State Rep. David Brock Smith’s legislation to refine crab testing in Oregon so huge swaths of ocean aren’t closed when a small area tests positive for domoic acid passed the state Senate Monday.

It now heads to the House Committee on Agriculture and Natural Resources, on which Smith sits.

He and co-sponsor Arnie Roblan, D-Coos Bay, introduced Senate Bill 1550 last week after a few “hot” crab off Brookings resulted in the closure of the ocean from Gold Beach to the Oregon-California border, and yet another closure from Gold Beach to Cape Blanco as a buffer zone.

Domoic acid is a toxin that can accumulate in the viscera, or guts, of crab and make people who eat it sick. It can be avoided by eviscerating, or gutting, the crab, which is what is required under the most recent order from the state Department of Agriculture (ODA). The meat is safe to eat.

Commercial crab fishermen at the south end of the state couldn’t fish their own waters for two months after the season opened in northern areas in December, as domoic acid levels continually exceeded levels safe for consumption.

The season opened on the Curry County coastline for nine days before another bad crab forced the ODA to require all fishermen and processors to gut their catches. The order boded particularly poorly for buyers of whole or live crab.

SB 1550 would better track crab for issues that can pose a threat when consumed by people, the bill reads.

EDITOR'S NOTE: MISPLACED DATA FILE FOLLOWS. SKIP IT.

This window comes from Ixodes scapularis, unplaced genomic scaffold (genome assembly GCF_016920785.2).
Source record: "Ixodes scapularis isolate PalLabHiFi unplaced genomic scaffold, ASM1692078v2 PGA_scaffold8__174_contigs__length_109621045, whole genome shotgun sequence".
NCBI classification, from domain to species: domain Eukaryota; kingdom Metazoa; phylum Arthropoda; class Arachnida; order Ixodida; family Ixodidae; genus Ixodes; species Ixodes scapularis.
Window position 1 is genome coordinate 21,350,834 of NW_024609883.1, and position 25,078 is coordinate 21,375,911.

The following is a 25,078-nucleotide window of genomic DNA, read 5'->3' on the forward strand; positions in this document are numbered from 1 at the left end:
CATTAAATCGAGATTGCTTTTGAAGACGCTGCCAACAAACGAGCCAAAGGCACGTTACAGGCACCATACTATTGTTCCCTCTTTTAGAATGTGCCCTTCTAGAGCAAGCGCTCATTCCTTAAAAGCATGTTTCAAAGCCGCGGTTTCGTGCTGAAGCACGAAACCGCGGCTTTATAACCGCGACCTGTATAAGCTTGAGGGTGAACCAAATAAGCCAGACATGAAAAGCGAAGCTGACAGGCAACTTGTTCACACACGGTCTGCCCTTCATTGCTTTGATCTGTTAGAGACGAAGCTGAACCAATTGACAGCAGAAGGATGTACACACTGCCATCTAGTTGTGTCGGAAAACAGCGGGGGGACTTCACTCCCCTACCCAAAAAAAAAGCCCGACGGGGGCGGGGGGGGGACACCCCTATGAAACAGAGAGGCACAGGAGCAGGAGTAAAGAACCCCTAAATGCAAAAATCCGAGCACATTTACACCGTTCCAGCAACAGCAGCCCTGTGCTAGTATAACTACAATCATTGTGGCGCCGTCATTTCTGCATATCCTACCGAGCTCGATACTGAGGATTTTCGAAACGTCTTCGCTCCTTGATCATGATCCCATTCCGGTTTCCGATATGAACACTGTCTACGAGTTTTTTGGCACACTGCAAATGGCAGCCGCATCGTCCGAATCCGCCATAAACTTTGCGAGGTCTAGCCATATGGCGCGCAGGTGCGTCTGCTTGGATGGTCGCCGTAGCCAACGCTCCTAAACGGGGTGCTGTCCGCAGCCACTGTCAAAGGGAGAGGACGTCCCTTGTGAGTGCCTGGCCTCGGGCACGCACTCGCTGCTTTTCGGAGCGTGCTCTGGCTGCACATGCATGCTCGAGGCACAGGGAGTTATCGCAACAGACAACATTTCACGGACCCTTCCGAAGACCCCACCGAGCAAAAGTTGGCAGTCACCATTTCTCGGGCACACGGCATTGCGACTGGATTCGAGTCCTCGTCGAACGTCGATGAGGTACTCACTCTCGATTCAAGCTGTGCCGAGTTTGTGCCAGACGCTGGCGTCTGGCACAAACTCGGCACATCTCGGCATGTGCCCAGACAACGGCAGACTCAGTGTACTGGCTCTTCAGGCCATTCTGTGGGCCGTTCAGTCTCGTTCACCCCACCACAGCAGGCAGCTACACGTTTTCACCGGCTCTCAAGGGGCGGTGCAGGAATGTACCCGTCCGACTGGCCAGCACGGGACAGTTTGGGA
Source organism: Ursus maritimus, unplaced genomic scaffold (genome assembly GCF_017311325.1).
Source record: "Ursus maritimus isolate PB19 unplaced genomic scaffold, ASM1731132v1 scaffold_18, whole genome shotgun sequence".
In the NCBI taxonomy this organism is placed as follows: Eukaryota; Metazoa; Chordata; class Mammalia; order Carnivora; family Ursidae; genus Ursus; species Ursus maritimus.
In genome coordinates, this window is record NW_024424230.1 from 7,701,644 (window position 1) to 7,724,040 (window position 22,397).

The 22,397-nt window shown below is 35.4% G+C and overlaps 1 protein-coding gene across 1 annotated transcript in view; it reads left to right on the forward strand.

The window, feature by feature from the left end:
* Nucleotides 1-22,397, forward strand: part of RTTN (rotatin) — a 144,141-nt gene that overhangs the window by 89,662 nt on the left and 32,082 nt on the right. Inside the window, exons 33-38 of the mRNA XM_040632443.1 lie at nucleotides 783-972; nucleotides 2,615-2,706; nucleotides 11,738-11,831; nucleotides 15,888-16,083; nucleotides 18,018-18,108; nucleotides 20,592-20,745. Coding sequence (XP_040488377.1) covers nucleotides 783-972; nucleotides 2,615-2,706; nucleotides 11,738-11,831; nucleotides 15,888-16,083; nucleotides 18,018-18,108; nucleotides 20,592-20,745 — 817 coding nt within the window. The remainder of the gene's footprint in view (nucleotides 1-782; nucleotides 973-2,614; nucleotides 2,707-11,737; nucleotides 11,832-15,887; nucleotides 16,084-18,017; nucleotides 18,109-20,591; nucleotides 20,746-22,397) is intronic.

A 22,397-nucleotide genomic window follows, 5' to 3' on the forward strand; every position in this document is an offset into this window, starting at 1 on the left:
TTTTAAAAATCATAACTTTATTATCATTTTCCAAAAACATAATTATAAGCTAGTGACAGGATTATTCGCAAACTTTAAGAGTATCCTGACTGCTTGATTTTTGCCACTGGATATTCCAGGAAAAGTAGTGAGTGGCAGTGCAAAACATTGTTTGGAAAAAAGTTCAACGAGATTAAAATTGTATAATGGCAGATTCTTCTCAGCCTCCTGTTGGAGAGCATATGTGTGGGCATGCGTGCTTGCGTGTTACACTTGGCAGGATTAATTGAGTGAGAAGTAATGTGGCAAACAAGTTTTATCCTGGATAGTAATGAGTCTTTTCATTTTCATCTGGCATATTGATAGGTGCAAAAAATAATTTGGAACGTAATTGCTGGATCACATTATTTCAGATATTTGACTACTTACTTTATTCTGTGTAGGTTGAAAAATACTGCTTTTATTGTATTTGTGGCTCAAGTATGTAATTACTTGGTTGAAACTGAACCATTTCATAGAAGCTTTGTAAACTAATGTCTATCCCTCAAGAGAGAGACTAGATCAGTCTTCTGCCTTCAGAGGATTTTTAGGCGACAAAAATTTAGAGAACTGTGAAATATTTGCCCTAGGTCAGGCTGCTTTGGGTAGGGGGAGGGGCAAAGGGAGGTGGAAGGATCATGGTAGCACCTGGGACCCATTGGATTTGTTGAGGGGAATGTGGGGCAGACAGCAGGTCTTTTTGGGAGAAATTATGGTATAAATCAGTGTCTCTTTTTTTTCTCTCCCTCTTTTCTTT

“We have an ever-increasing frequency of domoic acid test results that have a negative impact on our coastal industries,” Roblan said. “This is evident in the delay of this year’s crab season, as well as the recent closure Friday due to high levels of domoic acid found in Brookings.”

Roblan said he has been working to craft a solution to protect consumer health and the pocketbooks of processors and fishermen.

Currently, the state coastline is divided into 12 zones; Curry County has two — L and K. They run from Cape Blanco to Gold Beach and Gold Beach to the border of California, respectively. Crab is an important industry in Oregon with fishermen bringing in an average of 14 million pounds every year, according to the ODA.

SB 1550 would narrow the physical area to be closed in a domoic acid outbreak. If a problem is discovered in one location, crab could be checked nearby to see if they are infected. If they aren’t, closures could be smaller and more isolated, rather than the regional closures that occur under current mandates. It would also allow for more flexibility in evisceration orders.

“Our crab fishers are struggling, and so are their families,” Smith said. “With the delay in opening of the crab season, and now the regional closure off Southwest Oregon, our fishers are being hit extremely hard. This bill couldn’t come soon enough for them.”